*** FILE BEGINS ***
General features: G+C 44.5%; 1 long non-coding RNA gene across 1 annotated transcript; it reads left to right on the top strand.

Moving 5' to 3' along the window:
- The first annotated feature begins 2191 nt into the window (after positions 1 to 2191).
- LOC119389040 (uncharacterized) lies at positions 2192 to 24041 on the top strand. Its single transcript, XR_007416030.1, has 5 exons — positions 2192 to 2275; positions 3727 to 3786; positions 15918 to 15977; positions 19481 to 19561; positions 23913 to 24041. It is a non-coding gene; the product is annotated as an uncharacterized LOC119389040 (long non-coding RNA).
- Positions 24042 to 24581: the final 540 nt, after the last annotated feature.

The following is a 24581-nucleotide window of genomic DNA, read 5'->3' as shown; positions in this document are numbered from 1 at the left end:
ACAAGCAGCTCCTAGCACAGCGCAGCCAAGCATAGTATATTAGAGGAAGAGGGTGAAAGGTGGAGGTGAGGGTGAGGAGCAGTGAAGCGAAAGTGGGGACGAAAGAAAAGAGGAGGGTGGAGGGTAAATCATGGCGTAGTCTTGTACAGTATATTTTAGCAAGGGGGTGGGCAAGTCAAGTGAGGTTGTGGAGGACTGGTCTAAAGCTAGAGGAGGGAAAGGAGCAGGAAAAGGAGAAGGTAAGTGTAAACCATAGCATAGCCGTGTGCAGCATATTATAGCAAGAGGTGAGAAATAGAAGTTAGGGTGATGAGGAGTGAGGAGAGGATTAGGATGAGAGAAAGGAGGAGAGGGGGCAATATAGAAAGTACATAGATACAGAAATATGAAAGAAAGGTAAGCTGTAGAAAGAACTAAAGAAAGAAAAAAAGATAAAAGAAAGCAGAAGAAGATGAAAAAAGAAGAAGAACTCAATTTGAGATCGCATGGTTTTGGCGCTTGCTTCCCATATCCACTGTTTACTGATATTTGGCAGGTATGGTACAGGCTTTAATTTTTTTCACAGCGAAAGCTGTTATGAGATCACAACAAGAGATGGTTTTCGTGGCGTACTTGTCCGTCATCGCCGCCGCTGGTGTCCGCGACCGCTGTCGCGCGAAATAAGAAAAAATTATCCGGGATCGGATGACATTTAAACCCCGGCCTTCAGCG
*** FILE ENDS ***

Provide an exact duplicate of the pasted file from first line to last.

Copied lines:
General features: G+C 44.5%; 1 long non-coding RNA gene across 1 annotated transcript; it reads left to right on the top strand.

Moving 5' to 3' along the window:
- The first annotated feature begins 2191 nt into the window (after positions 1 to 2191).
- LOC119389040 (uncharacterized) lies at positions 2192 to 24041 on the top strand. Its single transcript, XR_007416030.1, has 5 exons — positions 2192 to 2275; positions 3727 to 3786; positions 15918 to 15977; positions 19481 to 19561; positions 23913 to 24041. It is a non-coding gene; the product is annotated as an uncharacterized LOC119389040 (long non-coding RNA).
- Positions 24042 to 24581: the final 540 nt, after the last annotated feature.

The following is a 24581-nucleotide window of genomic DNA, read 5'->3' as shown; positions in this document are numbered from 1 at the left end:
ACAAGCAGCTCCTAGCACAGCGCAGCCAAGCATAGTATATTAGAGGAAGAGGGTGAAAGGTGGAGGTGAGGGTGAGGAGCAGTGAAGCGAAAGTGGGGACGAAAGAAAAGAGGAGGGTGGAGGGTAAATCATGGCGTAGTCTTGTACAGTATATTTTAGCAAGGGGGTGGGCAAGTCAAGTGAGGTTGTGGAGGACTGGTCTAAAGCTAGAGGAGGGAAAGGAGCAGGAAAAGGAGAAGGTAAGTGTAAACCATAGCATAGCCGTGTGCAGCATATTATAGCAAGAGGTGAGAAATAGAAGTTAGGGTGATGAGGAGTGAGGAGAGGATTAGGATGAGAGAAAGGAGGAGAGGGGGCAATATAGAAAGTACATAGATACAGAAATATGAAAGAAAGGTAAGCTGTAGAAAGAACTAAAGAAAGAAAAAAAGATAAAAGAAAGCAGAAGAAGATGAAAAAAGAAGAAGAACTCAATTTGAGATCGCATGGTTTTGGCGCTTGCTTCCCATATCCACTGTTTACTGATATTTGGCAGGTATGGTACAGGCTTTAATTTTTTTCACAGCGAAAGCTGTTATGAGATCACAACAAGAGATGGTTTTCGTGGCGTACTTGTCCGTCATCGCCGCCGCTGGTGTCCGCGACCGCTGTCGCGCGAAATAAGAAAAAATTATCCGGGATCGGATGACATTTAAACCCCGGCCTTCAGCG